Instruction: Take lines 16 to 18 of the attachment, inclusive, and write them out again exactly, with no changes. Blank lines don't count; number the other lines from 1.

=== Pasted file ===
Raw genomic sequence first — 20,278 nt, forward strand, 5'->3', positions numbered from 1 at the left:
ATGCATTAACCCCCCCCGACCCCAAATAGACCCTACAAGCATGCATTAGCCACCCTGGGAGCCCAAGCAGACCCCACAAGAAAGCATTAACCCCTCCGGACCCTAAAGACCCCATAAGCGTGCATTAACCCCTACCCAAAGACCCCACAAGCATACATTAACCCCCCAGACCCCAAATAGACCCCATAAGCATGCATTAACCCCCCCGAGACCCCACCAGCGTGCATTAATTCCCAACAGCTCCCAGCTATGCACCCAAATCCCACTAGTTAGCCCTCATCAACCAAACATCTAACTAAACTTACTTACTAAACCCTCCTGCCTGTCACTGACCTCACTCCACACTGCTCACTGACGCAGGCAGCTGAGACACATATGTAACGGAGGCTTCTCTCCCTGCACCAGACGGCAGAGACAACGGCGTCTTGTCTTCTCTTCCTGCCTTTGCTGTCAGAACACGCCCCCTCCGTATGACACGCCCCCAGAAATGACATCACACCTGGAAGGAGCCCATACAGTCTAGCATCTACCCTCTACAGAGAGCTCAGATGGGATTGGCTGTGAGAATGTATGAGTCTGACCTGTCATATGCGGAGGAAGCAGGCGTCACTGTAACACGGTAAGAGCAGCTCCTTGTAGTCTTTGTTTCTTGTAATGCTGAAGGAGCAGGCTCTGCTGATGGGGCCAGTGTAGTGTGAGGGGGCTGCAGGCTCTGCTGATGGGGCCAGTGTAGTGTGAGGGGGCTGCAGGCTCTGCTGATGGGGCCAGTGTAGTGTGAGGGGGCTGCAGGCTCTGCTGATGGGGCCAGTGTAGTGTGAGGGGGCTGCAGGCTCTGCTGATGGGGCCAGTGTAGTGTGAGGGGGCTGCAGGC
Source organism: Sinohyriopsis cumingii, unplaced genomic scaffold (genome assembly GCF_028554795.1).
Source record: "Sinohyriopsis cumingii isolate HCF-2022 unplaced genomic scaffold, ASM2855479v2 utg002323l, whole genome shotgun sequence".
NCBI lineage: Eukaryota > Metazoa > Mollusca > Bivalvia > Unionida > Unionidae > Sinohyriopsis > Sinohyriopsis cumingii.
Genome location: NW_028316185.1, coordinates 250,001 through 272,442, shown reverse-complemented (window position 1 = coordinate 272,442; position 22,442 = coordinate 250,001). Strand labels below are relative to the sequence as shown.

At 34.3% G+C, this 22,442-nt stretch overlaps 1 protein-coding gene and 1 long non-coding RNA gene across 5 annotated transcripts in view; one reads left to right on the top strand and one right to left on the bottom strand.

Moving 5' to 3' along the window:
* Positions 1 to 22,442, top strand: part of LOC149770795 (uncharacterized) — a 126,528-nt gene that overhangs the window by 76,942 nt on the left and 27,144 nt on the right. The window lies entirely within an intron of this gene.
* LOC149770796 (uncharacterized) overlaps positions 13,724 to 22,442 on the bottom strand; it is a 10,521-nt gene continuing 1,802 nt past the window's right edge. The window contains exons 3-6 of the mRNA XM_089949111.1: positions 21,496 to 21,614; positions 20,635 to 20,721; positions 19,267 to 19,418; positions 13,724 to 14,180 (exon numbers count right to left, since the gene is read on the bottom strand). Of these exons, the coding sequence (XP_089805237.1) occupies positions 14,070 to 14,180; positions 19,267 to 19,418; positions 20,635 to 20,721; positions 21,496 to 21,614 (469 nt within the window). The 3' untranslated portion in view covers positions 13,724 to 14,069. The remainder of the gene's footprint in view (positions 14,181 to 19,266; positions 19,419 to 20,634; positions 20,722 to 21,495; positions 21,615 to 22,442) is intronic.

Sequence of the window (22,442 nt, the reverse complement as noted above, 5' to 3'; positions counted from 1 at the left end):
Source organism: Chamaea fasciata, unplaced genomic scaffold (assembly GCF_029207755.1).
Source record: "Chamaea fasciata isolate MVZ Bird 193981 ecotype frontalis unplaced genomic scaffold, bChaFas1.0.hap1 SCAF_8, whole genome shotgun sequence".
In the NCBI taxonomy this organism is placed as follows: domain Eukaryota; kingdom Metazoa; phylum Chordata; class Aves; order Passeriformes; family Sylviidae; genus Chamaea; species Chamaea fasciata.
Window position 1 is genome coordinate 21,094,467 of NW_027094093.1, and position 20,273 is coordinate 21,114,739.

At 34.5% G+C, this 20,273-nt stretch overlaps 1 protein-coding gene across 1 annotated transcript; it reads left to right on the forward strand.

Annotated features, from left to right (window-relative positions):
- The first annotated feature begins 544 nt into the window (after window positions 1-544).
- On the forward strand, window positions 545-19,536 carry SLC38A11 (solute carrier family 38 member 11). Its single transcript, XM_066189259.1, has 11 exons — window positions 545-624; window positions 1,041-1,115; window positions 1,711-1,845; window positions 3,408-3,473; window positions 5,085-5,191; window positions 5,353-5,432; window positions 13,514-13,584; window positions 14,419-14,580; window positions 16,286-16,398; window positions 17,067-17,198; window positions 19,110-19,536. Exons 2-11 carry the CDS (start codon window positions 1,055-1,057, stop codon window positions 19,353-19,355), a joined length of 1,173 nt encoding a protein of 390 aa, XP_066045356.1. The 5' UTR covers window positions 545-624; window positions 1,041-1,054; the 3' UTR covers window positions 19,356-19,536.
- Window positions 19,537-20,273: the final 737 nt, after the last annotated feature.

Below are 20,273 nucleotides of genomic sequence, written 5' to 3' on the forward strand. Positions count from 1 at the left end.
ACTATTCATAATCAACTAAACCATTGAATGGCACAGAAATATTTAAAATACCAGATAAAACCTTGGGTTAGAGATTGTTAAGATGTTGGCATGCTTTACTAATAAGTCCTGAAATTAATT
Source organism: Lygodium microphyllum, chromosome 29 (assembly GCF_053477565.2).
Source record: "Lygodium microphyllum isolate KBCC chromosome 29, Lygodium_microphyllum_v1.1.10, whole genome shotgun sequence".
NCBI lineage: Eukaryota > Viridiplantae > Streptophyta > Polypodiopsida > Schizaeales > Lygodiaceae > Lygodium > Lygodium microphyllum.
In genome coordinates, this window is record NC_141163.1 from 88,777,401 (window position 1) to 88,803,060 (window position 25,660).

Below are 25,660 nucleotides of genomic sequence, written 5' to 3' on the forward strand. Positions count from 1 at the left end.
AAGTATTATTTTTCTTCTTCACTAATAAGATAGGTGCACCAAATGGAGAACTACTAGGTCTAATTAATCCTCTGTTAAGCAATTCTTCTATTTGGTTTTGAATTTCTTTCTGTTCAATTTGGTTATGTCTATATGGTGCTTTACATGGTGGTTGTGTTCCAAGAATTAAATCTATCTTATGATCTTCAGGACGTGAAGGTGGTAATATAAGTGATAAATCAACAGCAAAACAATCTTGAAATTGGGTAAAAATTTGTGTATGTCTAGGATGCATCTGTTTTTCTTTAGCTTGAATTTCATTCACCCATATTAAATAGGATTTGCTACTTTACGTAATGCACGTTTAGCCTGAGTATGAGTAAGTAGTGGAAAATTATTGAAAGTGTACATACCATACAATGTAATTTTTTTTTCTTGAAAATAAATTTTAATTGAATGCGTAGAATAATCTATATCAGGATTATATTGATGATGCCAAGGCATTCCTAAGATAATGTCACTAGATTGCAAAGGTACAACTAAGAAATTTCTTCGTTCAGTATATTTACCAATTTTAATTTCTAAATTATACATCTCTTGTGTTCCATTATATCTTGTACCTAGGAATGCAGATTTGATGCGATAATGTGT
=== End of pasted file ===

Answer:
At 34.5% G+C, this 20,273-nt stretch overlaps 1 protein-coding gene across 1 annotated transcript; it reads left to right on the forward strand.

Annotated features, from left to right (window-relative positions):
- The first annotated feature begins 544 nt into the window (after window positions 1-544).